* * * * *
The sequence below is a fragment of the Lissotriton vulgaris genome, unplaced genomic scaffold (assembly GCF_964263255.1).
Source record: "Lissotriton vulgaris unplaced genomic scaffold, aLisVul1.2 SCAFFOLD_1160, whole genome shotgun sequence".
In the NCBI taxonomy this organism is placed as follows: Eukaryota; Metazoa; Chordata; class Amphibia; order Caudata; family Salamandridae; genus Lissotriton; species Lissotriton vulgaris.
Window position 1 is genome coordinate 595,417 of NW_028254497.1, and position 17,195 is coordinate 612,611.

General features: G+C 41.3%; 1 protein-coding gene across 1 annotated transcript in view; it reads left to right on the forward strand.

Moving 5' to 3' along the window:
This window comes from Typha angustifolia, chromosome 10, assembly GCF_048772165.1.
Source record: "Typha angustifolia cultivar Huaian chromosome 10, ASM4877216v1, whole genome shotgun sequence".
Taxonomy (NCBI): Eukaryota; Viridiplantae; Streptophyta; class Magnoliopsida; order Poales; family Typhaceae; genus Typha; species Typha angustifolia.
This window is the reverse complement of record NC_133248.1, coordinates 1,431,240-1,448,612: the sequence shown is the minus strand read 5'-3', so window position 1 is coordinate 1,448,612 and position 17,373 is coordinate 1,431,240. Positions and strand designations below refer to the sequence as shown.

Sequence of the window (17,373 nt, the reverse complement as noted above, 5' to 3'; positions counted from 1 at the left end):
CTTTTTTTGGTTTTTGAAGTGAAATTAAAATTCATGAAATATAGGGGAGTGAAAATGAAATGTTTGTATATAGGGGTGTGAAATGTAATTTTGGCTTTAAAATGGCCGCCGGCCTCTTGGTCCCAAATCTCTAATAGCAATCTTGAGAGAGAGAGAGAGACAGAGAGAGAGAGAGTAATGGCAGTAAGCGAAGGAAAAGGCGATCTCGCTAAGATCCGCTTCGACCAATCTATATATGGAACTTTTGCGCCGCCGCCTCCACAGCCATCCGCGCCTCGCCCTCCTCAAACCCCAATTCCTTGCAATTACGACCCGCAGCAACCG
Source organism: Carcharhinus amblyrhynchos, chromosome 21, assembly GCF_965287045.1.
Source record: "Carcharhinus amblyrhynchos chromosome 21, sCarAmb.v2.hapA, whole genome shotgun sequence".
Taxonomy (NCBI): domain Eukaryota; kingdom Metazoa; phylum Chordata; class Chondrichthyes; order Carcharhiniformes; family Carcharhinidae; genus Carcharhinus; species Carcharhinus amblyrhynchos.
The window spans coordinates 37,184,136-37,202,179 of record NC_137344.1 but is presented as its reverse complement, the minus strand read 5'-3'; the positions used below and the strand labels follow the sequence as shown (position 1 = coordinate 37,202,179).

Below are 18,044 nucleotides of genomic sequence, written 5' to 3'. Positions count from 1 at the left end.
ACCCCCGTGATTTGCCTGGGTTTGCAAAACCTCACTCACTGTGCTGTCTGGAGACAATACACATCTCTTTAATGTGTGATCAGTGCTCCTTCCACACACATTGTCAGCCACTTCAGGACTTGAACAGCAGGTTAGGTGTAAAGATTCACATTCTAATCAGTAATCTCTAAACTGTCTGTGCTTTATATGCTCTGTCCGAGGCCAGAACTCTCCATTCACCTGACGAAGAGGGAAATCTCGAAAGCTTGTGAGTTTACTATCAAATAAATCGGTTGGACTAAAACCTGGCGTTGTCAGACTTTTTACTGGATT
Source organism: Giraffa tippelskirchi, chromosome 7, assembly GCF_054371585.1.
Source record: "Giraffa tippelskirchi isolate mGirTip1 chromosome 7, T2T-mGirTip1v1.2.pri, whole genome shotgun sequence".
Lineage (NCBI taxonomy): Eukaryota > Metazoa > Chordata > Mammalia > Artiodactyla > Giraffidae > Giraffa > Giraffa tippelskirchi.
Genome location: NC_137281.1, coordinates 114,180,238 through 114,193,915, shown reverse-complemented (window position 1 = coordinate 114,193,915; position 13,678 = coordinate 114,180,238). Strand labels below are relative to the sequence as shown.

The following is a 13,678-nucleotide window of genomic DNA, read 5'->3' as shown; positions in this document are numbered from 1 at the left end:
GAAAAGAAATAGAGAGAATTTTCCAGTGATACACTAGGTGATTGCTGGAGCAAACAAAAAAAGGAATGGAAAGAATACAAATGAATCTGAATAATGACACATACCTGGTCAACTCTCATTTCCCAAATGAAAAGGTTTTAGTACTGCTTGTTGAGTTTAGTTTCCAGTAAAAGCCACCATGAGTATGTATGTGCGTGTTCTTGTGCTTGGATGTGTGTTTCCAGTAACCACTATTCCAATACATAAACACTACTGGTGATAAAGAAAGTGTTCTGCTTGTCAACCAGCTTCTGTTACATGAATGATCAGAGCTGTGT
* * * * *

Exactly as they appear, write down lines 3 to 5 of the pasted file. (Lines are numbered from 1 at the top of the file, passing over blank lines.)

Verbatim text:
In the NCBI taxonomy this organism is placed as follows: Eukaryota; Metazoa; Chordata; class Amphibia; order Caudata; family Salamandridae; genus Lissotriton; species Lissotriton vulgaris.
Window position 1 is genome coordinate 595,417 of NW_028254497.1, and position 17,195 is coordinate 612,611.

General features: G+C 41.3%; 1 protein-coding gene across 1 annotated transcript in view; it reads left to right on the forward strand.